The ODDITYof the ODDS

By Jack Curtis

"Priscilla!" said her coach. "We are not going to put that triple Lutz into your competition program until you land it 80% of the time in practice! You can’t win on your butt, cute though it may be!" Priscilla stuck out her lower lip and sighed. She’d heard it before. And though our butts may not rival Priscillas’, so have you and I.

Modern competition has always been about the jumps and IJS now presents us with a blueprint the skaters must follow; the choice that once gave the name "free skating" to the long program is effectively gone.

There is something odd about the current prescription. We don’t see swimmers and divers drowning at their competitions. We know that you or even I can put on skates and fall down without even practicing. So why, when we attend a figure skating event, do we see even the world’s best spending so much time doing what any of us can do?

Because the earning of points starts with jumps and triples earn the most points, serious skaters must concentrate on them. You get what you pay for!

Here is what those watching 2007 Worlds were privileged to see 24 ladies accomplish:

Solo Jump Element

Success* Percentage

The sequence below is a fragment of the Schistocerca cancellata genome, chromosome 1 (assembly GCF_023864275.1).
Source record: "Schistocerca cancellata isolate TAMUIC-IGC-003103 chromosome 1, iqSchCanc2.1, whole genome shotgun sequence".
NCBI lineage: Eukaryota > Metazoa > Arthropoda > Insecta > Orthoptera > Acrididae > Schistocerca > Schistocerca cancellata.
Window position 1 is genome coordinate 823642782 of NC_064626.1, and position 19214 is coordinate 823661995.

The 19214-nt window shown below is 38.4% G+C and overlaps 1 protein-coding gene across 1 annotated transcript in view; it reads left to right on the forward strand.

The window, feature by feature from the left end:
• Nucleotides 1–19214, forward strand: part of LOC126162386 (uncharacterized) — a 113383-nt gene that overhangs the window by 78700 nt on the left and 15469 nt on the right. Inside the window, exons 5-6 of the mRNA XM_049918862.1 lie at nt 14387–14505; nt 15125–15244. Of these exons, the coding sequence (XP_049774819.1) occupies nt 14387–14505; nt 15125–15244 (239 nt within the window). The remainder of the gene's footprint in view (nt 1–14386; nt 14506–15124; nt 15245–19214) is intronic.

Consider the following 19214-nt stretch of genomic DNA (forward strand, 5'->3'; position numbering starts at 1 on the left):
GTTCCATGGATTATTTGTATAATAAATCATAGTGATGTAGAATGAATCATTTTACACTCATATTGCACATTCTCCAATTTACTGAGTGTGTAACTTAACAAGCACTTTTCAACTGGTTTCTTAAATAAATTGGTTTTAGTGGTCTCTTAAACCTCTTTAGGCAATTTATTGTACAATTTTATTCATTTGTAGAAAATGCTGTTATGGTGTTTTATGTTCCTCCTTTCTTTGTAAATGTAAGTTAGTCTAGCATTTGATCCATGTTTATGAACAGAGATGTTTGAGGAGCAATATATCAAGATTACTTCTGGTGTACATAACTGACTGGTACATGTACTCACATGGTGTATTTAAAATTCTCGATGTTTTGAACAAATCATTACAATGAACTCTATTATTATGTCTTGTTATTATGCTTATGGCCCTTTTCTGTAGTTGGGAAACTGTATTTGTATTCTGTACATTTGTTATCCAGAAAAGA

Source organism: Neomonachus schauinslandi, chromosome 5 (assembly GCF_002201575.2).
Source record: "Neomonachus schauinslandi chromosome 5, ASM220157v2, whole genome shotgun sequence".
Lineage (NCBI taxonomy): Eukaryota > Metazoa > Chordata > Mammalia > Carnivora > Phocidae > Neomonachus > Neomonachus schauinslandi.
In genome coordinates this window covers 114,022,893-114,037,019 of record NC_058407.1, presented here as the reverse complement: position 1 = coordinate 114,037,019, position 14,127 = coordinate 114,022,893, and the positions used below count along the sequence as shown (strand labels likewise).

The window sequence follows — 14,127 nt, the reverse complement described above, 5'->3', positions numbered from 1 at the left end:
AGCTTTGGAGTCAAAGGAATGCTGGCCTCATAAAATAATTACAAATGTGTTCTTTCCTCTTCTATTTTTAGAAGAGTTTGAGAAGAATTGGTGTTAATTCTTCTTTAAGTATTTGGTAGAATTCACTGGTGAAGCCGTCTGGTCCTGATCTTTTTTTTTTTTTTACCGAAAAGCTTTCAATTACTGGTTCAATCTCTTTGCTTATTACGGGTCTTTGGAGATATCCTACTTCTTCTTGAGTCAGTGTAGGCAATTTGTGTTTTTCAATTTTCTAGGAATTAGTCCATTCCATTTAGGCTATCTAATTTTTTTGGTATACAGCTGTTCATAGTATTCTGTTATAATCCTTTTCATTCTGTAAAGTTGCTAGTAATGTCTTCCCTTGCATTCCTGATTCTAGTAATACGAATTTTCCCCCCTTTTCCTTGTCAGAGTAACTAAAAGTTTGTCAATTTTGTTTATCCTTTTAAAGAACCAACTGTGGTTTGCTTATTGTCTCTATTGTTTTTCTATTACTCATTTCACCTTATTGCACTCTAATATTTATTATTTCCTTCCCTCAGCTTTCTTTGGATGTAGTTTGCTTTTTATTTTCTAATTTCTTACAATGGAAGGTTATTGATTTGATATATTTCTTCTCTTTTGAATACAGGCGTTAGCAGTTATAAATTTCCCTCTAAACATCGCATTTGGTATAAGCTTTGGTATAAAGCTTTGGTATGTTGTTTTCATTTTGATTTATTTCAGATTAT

Triple Axel

0%

Triple Lutz

30

Triple Flip

33

Triple Loop

56

Triple Salchow

59

Triple Toe Loop

56

Double Axel

73

Jump Comb/Seq
First Jump

Success Percentage

Triple Lutz

43%

Triple Flip

46

Triple Loop

67

Triple Salchow

50

Triple Toe Loop

63

Double Axel

69

All Jumps

54

*Success is defined as receiving a net plus or zero Grade of Execution from the judging panel.

The world’s best succeeded in their most important elements only about half the time. It’s good their butts are cute; without that, who in the world would watch them?

More serious still, triple jumping sends what looks like a developing majority of the best shopping for joints at very tender ages. How will that attract new practitioners now that getting rich is off the screen?

Jackson Haines’ successors in free skating gave us one of the most watched sports; the ISU has used its very unfree new judging system to put forth a bunch of half-baked jumpers sitting around the ice. Nobody likes failures! The ISU should get off its collective butt and rethink its prescription before its field of frozen dreams melts away.

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